kids hang.” She says this last part with a devilish grin. “You should come.”

The idea of a bar is so alien to how I feel, it’s almost nauseating.

I shake my head.

“Ok.” Lorna gives a deep sigh. “I’ll come back early. Bring you some ice cream, or something.”

“I’m not hungry.”

Lorna strokes my hair and then stands.

“Even with unwashed hair in your sweats, you still look beautiful, Issy. I’m sure he’ll call soon. And if he doesn’t, you can just take your pick of all the other men falling at your feet.”

This thought is so painful, my lips pinch shut in a grimace. I nod mutely and return my phone to its previous position, right where I can see the blank screen.

“They’re all bastards,” Lorna adds airily as she exits the room. “Don’t let ‘em get to you.”

I sigh to myself. That might be all very well for Lorna. But the chaos of emotions in my head is just too much to bear. As she leaves the room, the same bitter feeling of helplessness settles back around me.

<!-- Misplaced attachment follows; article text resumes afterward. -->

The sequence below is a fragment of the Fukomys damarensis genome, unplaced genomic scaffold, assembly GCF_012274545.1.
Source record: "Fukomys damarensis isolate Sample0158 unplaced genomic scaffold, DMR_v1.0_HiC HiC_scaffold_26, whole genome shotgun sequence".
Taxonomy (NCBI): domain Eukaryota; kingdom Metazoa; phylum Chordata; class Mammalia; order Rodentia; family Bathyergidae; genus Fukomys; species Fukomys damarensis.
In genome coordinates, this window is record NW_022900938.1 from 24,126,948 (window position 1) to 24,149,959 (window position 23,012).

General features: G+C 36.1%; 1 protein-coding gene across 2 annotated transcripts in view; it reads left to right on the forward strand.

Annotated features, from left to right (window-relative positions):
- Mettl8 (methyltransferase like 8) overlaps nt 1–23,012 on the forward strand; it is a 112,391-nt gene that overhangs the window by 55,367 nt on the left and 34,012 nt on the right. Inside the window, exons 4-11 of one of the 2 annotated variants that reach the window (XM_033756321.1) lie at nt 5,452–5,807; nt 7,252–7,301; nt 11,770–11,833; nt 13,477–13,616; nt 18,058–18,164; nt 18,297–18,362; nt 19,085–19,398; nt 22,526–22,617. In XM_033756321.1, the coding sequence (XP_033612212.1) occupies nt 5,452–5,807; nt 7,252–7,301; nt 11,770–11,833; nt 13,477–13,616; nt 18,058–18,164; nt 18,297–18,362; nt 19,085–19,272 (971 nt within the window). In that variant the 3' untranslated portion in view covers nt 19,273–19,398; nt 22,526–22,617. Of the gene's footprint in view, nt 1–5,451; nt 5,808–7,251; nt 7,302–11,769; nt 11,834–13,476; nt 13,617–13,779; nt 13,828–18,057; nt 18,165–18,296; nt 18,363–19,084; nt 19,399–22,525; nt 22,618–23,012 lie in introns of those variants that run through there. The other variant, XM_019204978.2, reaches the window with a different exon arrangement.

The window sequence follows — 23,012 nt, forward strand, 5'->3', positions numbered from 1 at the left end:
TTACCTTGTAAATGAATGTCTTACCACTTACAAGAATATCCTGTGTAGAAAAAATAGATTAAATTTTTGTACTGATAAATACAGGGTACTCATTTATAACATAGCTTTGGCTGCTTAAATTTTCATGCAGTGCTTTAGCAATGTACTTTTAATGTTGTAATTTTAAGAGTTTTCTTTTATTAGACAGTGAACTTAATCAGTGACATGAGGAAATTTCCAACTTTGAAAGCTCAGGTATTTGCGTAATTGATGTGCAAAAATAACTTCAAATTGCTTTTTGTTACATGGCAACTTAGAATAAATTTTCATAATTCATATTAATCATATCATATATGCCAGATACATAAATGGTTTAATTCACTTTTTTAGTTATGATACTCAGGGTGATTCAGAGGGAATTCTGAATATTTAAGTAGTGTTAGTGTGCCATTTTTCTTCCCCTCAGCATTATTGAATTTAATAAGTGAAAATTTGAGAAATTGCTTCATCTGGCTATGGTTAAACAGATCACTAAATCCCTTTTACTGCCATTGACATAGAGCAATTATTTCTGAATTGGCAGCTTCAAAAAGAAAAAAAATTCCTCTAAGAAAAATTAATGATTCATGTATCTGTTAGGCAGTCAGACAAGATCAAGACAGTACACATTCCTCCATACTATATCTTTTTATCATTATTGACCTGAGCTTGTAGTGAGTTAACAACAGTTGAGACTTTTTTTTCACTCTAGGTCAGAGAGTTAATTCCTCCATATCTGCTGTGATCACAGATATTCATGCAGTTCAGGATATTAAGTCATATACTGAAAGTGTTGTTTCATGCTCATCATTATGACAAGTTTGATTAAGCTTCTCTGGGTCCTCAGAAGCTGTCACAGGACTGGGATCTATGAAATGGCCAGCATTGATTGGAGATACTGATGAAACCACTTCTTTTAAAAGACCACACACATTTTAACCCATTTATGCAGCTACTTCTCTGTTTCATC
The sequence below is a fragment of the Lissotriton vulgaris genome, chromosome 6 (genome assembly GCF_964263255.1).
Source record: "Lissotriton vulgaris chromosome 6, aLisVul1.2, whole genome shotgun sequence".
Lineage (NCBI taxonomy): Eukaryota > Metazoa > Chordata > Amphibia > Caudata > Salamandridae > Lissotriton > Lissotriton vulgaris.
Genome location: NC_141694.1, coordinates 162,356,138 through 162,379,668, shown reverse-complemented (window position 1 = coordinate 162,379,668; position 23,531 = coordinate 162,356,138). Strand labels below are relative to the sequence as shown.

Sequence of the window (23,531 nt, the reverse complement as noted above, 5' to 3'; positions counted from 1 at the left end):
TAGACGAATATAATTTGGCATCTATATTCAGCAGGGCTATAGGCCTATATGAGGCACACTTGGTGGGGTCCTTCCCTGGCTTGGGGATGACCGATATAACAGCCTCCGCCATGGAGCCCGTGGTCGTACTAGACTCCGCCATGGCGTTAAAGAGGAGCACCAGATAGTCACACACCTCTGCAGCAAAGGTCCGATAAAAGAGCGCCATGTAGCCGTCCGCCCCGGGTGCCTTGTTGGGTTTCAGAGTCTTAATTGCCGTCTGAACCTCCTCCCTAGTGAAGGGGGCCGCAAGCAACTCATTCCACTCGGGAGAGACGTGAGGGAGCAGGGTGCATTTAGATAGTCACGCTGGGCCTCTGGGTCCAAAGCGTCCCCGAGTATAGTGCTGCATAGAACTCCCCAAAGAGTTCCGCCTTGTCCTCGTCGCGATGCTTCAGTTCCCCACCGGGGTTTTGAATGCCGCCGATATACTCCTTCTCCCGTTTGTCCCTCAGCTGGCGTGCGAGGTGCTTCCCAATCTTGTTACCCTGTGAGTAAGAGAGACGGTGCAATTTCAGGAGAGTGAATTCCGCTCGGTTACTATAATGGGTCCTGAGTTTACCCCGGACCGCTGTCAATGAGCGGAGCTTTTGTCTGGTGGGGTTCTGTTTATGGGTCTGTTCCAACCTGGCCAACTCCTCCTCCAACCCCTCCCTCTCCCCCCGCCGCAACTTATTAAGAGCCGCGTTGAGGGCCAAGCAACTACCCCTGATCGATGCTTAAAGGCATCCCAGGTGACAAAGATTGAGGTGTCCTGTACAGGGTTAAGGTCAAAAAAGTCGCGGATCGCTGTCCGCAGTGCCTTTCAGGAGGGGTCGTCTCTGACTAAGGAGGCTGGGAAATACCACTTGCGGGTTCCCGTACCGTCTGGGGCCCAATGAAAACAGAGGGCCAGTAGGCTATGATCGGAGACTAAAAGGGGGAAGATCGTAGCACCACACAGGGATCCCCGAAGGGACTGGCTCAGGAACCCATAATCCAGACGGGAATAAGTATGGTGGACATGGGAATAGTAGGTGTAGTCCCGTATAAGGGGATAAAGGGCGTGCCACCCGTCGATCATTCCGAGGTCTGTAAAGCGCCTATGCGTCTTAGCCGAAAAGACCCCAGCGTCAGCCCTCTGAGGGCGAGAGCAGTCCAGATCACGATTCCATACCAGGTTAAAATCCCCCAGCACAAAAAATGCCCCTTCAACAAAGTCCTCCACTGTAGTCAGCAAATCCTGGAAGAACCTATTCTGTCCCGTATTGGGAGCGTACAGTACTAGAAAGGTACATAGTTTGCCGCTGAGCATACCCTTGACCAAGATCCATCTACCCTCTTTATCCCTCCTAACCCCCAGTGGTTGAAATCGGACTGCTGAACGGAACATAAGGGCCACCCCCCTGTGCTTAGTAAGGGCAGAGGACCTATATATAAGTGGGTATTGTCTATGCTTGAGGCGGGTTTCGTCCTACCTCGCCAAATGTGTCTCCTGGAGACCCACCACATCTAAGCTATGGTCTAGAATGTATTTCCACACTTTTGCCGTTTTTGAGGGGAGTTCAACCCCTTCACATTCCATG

Why won’t he call?

A sudden unwelcome thought spikes in my mind. He’s had a problem with drugs in the past. Perhaps it’s come back suddenly.

I squeeze my eyes shut, willing the confusion away. James swore to me that the drugs problem was all in the past. That couldn’t be the reason.

So
, why then? Why?

It’s only
four days,
I growl at myself,
stop acting like a crazy person
.

But I can’t seem to make the feelings go away. He sounded so distant the last time we spoke. Something was wrong. He wouldn’t say what. And he wouldn’t tell me why he had to leave.

The pain and desperation morph into anger. And suddenly, I am furious beyond words at James Berkeley. How could he leave me like this, with no explanation? Of course he must know I would worry! If he feels even a tenth for me what I feel for him, then how could he do this?

I hate him, I decide rashly, my temper spiking. I hate him for making me feel this way, after only four days without him.